To Action: The Benefit of the Doubt

As a (somewhat) typical Australian boy growing up in Western Sydney, I played cricket. This meant plenty of Saturdays spent in the sun, wearing clothes & protection that were clearly designed for a British climate – not a 42°C (108°F) Australian summer. Unfortunately I wasn’t particularly good. I could bowl, throw, catch and hit well enough – just no better than anyone else around me. Very much the middle of the bell-curve. Overwhelmingly average.

*Not me – but I wore similar gear in all-too-hot Australian summers – usually standing the fielding positions that rarely saw action.

But one thing that cricket gave me was the concept of the ‘benefit of the doubt’ – or more specifically the rule is that: ‘the benefit of the doubt goes to the batsman’ (batswoman??). In circumstances where the umpire (cricket’s version of a referee) is unsure about whether or not a batsman is out – the batsman is given favour.

It’s a simple rule – but it’s a surprisingly powerful one. It’s a matter of balancing a risk imbalance. The logic behind the rule is simple: the batsman has only one chance in the game, whereas the bowler gets multiple attempts to try to get the batsman out.

This week across a couple of my client conversations, the need for risk-appropriate decision making arose. Situations where the time and effort spent making a decision was out of whack with the related risk of the decision.

To put it simply: simple decisions were taking too long to make.

This is an even more painful realisation if you’ve read my book – because human decision making only beats mechanical decision making in one arena – Speed. If we aren’t capitalising on that element – then why in the world do we have a human making the decisions?

Thankfully the solution is a simple one.

Decide on an appropriate level of risk. Empower your staff to make decisions within that risk level – and back them when they do so. If there’s doubt in their decision making – take a note from the game of cricket and give them the benefit of the doubt.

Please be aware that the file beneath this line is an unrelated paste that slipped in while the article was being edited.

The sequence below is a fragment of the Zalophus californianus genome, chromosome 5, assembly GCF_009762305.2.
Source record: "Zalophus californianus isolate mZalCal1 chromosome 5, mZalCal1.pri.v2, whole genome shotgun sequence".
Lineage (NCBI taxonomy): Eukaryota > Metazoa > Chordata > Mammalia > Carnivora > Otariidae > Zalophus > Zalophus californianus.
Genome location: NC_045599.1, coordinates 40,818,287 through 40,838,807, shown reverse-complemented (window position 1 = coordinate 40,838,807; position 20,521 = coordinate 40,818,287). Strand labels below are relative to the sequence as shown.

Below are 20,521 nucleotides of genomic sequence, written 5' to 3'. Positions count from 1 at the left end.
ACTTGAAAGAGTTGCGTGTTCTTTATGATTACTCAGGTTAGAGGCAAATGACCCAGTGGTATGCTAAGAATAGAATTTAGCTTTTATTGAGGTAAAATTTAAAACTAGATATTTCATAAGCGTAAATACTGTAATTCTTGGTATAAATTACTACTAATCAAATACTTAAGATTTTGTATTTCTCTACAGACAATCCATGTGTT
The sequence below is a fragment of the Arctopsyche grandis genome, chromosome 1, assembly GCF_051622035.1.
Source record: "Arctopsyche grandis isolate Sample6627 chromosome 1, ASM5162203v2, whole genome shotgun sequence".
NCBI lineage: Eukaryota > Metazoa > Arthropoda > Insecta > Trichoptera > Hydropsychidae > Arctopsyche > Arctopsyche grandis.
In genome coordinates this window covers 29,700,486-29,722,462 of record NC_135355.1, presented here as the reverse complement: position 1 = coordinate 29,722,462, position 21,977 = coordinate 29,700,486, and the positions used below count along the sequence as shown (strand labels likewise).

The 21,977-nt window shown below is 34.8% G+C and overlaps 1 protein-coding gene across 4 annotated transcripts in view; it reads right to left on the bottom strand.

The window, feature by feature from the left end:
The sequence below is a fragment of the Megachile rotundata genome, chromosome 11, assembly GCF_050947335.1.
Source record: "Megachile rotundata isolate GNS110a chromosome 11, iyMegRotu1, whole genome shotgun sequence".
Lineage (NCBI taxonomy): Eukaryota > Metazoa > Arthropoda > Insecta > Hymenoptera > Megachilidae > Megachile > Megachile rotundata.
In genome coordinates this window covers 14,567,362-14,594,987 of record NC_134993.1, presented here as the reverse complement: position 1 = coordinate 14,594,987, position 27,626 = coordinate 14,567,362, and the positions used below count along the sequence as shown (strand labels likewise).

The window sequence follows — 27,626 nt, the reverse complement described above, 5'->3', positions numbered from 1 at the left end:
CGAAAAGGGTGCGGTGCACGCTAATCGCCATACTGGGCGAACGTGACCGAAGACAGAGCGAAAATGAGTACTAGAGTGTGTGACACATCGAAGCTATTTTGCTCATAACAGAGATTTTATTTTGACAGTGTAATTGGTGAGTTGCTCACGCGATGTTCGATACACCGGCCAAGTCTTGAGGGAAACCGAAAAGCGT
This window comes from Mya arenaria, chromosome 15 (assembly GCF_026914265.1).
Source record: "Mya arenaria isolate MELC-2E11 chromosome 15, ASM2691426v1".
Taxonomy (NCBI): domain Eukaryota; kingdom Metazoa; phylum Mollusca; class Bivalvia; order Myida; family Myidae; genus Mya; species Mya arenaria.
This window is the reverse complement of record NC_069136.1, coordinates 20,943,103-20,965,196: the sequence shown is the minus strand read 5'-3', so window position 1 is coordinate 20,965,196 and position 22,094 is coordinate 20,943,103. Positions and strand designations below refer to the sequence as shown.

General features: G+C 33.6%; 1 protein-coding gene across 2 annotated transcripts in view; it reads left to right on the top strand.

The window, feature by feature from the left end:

As decision making capability in your organisation improves – so does the scope of decisions (and associated level of risk) that you can shift their way. This creates a positive change cycle. And that’s a very good thing.

So this week:

Consider where there is there a risk/decision imbalance in your organisation – Then figure out how you can empower your staff to realign it.

To Ponder: Are They All Idiots?

Picture this.

My first day working with a client’s organisation a few years ago. The client had asked me to help realign their project support team from ‘waterfall’ to ‘agile’ thinking.

I am introduced to the team and given a walkthrough of their tools and systems. I am then informed, quite matter of factly, by their 2IC that:

“The project managers are all idiots.”

Now, how’s that for project support!?

Now the reality here was that this support team had no agile or project delivery experience. But rather than viewing this disconnect as a learning opportunity, this team had formed a toxic ‘us vs the world’ culture. (Thankfully after our work together, that attitude changed quite notably… )

But this isn’t an isolated incident. Presuming idiocy rather than a lateral solution is a trap that’s all too easy to fall into. There’s a great story in Hans Rosling’s Factfulness that illustrates this beautifully. To paraphrase:

If you were to visit Tunisia, you might come across houses that were half-built. You might then conclude that Tunisians were lazy or disorganized.

But you would be wrong.

The Tunisians have found a brilliant way to solve several problems at once. Some of these families often do not have access to a bank to put their savings and cannot get a loan. So, to save up to improve their home, they must pile up money. Money, though, can be stolen or lose its value through inflation. So, instead, whenever they can afford them, these families buy actual bricks, which won’t lose their value. But there is no space inside to store the bricks and the bricks might get stolen if they are left in a pile outside. Better to add the bricks to the house as you buy them. Thieves can’t steal them. Inflation won’t change their value. No one needs to check your credit rating. And over 10 or 15 years you are slowly building your family a better home.

So instead of assuming that the Tunisians are lazy or disorganized, assume they are smart and ask yourself, How can this be such a smart solution?

This week, ponder:

Where are you assuming idiocy is at play – when in fact it may just be a smart solution that you don’t fully understand?